By: Mr. Lu
Last year, Mr. Anthony did it, and, this year, Mr. Parker had to do it. Damp, dreary, and dull outside, but the seat inside was hot. Perched on the same stool as his predecessor, Mr. Parker fielded prosaic questions on uniforms and the (lack of) bells, and unconventional ones like whether he was a jock in high school or if he had ever fired a machine gun. And like his predecessor, he parried thoughtfully and skillfully, managing diverse and contradictory opinions as well as revealing a bit of himself.
Annushka had the hammer, the last question, and she began, “I think we need to be more strict.” As she continued and Mr. Parker responded, I couldn’t help but agree. Alison raised the same point with me later on, and we unpacked the idea a bit further. Naturally, the irony of my own loose classroom structure draped over me like a cloud. How can we be strict and open?
Let me explain.
Obedience and responsibility aren’t the same thing. Obtaining obedience is certainly easier. Yelling, threatening, and demanding can ensure greater compliance. It may be begrudging or resentful, but there is safety and security when rules and routine are observed and honoured. Yet, doing right because you are told to do it is not the same as doing right because you know it is the right thing to do. Responsibility is a time-consuming lesson, but comes with greater payoffs in the end.
Encouraging laughter and off-topic discussion can build community and provide a much needed break and diversion, but outright disruption from the norm and willful disobedience can regress morale. It’s true a classroom where students are sitting still and being quiet isn’t indicative of learning. It’s also true that disrespect to the teacher or outrageous behaviour can be indicative of something profoundly wrong. We all come with diverse learning styles, with differences on how we view authority figures, with plentiful bad and good things happening in our lives. I think we need to accept that some things may be acceptable in one place, but may not be acceptable in another. Cultures can change from room to room, although values should never.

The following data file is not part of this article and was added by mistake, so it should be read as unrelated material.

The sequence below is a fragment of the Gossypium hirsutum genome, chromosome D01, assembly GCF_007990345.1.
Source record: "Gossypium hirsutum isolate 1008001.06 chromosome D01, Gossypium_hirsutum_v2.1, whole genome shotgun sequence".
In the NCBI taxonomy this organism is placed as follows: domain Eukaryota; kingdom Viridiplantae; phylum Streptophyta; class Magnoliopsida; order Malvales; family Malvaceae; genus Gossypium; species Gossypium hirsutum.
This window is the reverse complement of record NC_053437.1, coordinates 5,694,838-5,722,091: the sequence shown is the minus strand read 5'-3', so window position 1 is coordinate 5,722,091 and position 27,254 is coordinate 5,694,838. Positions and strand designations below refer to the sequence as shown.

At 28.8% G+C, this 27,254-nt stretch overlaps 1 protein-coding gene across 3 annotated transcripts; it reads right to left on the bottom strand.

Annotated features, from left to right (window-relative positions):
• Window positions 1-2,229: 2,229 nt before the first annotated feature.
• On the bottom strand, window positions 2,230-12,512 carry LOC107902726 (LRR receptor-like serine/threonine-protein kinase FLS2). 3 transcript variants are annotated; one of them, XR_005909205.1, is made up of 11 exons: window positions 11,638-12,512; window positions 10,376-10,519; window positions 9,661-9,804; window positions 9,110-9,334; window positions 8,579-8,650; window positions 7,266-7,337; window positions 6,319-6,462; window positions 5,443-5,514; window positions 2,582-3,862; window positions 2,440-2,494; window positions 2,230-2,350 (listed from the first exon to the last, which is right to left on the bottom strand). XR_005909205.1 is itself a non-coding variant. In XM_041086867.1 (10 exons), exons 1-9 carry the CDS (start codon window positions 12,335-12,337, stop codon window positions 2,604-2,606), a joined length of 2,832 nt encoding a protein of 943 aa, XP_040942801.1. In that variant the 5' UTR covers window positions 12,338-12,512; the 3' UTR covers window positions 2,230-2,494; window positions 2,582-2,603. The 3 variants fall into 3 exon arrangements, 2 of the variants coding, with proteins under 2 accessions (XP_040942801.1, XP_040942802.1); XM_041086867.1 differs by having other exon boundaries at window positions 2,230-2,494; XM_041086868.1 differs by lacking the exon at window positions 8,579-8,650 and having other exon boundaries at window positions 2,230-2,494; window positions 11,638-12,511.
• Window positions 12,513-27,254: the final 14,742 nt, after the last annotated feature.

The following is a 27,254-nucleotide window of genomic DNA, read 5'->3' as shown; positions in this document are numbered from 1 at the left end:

Rules are needed, but not needed. They can prevent problems, and they can choke you. Rules are about fairness and orderliness. Rules need to be overruled by compassion and common sense. I like it when students follow protocol. I like it when students challenge convention. Somewhere in this murky mess, there is a golden in between. Unfortunately, backtalk and snarky comments are common reactions to rule enforcement, and lead to greater stress on all involved. Reaching the in between takes a lot of talking instead of complaining, a lot of sharing of viewpoints, and sometimes, giving in for the greater good.
We need to be more strict. Some students need to be more respectful, be less demanding, be less selfish, and be less spoiled. We need our self-reflection to turn into self-giving. The journey is not an easy one; discipline rarely is. But we can do better, and we can be better. So please join me in calling for greater strictness. Or you could always talk to the man who knows his way around machine guns.
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